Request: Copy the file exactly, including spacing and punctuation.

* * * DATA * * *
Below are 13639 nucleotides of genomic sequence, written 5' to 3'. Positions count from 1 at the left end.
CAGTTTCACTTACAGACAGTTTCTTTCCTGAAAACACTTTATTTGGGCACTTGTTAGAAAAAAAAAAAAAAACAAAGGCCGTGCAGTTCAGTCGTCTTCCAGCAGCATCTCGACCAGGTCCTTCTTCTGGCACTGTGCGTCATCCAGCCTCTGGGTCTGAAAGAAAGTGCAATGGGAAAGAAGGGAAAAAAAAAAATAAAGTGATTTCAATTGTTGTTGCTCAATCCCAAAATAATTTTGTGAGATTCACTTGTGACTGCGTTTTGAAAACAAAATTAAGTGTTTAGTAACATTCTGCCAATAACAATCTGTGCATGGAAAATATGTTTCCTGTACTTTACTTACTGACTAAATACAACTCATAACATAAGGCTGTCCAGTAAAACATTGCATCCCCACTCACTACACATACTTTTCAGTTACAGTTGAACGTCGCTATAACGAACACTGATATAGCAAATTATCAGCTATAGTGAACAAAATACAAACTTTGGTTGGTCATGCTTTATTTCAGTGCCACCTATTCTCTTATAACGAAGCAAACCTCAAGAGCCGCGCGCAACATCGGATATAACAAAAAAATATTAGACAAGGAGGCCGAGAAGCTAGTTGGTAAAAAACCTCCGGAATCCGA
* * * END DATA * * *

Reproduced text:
Below are 13639 nucleotides of genomic sequence, written 5' to 3'. Positions count from 1 at the left end.
CAGTTTCACTTACAGACAGTTTCTTTCCTGAAAACACTTTATTTGGGCACTTGTTAGAAAAAAAAAAAAAAACAAAGGCCGTGCAGTTCAGTCGTCTTCCAGCAGCATCTCGACCAGGTCCTTCTTCTGGCACTGTGCGTCATCCAGCCTCTGGGTCTGAAAGAAAGTGCAATGGGAAAGAAGGGAAAAAAAAAAATAAAGTGATTTCAATTGTTGTTGCTCAATCCCAAAATAATTTTGTGAGATTCACTTGTGACTGCGTTTTGAAAACAAAATTAAGTGTTTAGTAACATTCTGCCAATAACAATCTGTGCATGGAAAATATGTTTCCTGTACTTTACTTACTGACTAAATACAACTCATAACATAAGGCTGTCCAGTAAAACATTGCATCCCCACTCACTACACATACTTTTCAGTTACAGTTGAACGTCGCTATAACGAACACTGATATAGCAAATTATCAGCTATAGTGAACAAAATACAAACTTTGGTTGGTCATGCTTTATTTCAGTGCCACCTATTCTCTTATAACGAAGCAAACCTCAAGAGCCGCGCGCAACATCGGATATAACAAAAAAATATTAGACAAGGAGGCCGAGAAGCTAGTTGGTAAAAAACCTCCGGAATCCGA